Sustainable Diets Must Be Able to Nourish People and Protect Planet
Nourishing people sustainably is a global priority.
National Dairy Council defines sustainable nutrition as the ongoing science-based pursuit for solutions that provide affordable, accessible, nutrient-rich foods that can nourish the world’s growing global population, while also protecting environmental resources. Solutions are urgently needed to ensure we can nourish as many as 10 billion people by 2050, supporting both human and planetary health as well as accounting for social and economic impacts.
Researchers have not yet defined how to provide adequate nutrition in a sustainable manner to all people. Earlier this year, a team of scientists suggested an answer. In a study known as the EAT-Lancet report that modeled “healthy diets from sustainable food systems,” they recommended a “healthy reference diet” intended to support both human and planetary health. This healthy reference diet emphasizes eating mostly plant-based foods like whole grains, fruits, vegetables, nuts and legumes, low to moderate amounts of dairy, poultry and eggs, and very little red meat, if any.
While the sustainability goal behind the healthy reference diet is important, the diet itself is nutritionally inadequate and does not contain enough nutrients to support the needs of many people. For example, the healthy reference diet provides about 700 mg of calcium per day, far below U.S. calcium recommendations for most children and adults, which range from 1,000 mg to 1,300 mg per day. The low amount of calcium in this diet is especially concerning, as calcium deficiency is one of the most important global nutrient deficiencies.
Part of the reason for the low calcium content of the healthy reference diet is that it recommends zero to two daily servings of dairy foods, even though the EAT-Lancet authors acknowledge that dietary guidance in the U.S. recommends three servings of milk, cheese and yogurt daily for Americans aged 9 and older to help meet calcium recommendations and support bone health.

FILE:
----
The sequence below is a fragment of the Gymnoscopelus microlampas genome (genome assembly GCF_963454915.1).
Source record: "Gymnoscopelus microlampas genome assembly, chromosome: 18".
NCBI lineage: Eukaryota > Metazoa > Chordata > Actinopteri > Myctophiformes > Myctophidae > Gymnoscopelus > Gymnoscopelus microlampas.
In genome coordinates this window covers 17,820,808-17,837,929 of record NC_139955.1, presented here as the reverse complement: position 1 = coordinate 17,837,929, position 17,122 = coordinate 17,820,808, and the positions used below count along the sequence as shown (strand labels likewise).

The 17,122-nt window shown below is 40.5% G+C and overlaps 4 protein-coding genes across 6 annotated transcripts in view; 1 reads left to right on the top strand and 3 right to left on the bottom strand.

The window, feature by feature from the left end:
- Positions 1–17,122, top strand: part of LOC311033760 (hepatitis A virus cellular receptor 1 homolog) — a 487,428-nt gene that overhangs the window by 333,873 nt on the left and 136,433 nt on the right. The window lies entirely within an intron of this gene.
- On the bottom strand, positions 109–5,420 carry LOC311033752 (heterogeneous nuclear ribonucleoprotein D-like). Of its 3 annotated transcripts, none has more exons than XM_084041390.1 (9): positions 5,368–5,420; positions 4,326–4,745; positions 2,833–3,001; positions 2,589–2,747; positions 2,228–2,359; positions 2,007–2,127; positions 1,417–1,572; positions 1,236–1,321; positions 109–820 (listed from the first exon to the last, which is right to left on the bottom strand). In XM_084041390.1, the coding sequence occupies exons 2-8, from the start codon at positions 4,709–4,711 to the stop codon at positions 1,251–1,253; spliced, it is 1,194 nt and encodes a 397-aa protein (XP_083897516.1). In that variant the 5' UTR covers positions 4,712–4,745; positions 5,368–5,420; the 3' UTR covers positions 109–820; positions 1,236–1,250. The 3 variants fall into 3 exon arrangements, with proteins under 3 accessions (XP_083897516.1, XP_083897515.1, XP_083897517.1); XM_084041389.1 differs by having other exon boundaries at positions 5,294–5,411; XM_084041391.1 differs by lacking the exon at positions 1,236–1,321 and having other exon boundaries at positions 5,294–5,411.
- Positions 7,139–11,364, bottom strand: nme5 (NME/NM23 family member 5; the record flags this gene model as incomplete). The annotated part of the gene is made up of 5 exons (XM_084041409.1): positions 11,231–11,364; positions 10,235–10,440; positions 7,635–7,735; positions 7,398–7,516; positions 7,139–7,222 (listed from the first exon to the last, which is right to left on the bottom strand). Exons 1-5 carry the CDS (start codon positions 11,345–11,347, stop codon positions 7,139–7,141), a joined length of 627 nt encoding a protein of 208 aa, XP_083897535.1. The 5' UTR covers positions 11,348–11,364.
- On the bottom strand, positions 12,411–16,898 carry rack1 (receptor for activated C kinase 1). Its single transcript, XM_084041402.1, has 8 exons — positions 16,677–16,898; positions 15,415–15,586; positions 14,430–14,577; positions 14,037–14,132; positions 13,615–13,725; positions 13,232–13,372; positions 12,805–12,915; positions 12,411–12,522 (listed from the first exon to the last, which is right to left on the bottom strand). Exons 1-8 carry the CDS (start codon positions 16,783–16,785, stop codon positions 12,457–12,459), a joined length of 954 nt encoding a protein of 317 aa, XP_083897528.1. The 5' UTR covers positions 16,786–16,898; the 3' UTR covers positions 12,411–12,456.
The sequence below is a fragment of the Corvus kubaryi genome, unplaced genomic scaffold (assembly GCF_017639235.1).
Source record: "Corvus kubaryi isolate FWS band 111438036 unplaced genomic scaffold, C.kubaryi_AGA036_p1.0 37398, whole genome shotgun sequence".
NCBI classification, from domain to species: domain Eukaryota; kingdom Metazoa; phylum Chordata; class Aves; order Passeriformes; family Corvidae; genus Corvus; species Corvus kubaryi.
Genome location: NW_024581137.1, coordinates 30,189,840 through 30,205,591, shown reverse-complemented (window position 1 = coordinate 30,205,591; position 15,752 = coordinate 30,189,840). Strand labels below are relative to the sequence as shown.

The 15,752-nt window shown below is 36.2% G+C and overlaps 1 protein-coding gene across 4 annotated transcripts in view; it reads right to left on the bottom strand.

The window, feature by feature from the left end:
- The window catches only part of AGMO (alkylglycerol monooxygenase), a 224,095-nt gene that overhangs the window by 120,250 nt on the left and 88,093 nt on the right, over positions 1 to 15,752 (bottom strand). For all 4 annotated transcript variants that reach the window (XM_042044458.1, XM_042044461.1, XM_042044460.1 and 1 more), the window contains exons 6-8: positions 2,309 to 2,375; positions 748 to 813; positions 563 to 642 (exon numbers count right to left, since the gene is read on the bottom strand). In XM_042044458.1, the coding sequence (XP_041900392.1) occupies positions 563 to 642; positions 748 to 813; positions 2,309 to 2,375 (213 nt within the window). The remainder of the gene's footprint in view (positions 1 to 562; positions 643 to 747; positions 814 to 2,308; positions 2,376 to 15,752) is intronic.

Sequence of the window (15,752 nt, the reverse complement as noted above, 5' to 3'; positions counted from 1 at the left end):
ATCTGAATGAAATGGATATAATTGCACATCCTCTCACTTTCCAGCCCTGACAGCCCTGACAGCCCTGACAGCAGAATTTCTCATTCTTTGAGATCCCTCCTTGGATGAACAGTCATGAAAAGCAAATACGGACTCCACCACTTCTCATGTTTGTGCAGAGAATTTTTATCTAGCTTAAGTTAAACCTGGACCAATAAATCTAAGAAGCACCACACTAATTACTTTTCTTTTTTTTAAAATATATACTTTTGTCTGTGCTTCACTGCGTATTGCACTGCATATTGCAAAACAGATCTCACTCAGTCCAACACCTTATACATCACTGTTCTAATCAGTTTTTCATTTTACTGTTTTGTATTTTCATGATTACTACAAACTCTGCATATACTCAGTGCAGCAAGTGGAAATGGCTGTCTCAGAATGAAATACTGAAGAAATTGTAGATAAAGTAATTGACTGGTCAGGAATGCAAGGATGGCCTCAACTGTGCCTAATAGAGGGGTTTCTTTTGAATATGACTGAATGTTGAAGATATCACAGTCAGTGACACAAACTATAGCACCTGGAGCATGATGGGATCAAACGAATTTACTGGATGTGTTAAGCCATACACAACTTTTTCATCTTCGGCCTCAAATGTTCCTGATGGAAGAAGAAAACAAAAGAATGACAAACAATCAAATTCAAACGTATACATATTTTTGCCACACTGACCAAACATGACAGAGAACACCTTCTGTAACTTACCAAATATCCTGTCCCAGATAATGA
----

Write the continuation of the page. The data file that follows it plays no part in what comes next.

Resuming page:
Milk, cheese and yogurt are excellent sources of calcium, and dairy consumption is linked to improved bone health, especially in children and adolescents. But dairy foods also contribute high-quality protein and many other essential nutrients, including vitamin A, a nutrient of global health concern, to the diet. Even in the healthy reference diet, the single daily serving of dairy foods provides 10 percent of the vitamin A, about 65 percent of the vitamin D (from fortified milk) and nearly 50 percent of the vitamin B12, in addition to about 40 percent of the calcium.
If proposed sustainable nutrition solutions do not provide enough nutrients, including from nutrient-rich foods like milk, cheese and yogurt, they will also be unsustainable. The dairy community supports and is actively engaged in building sustainable food systems and promoting healthy eating patterns that contain nutrient-dense foods to help meet nutrient needs and support human health.
If this report sparks a balanced, transparent and inclusive assessment of the science on how to feed 10 billion people in 2050, it will be an important first step.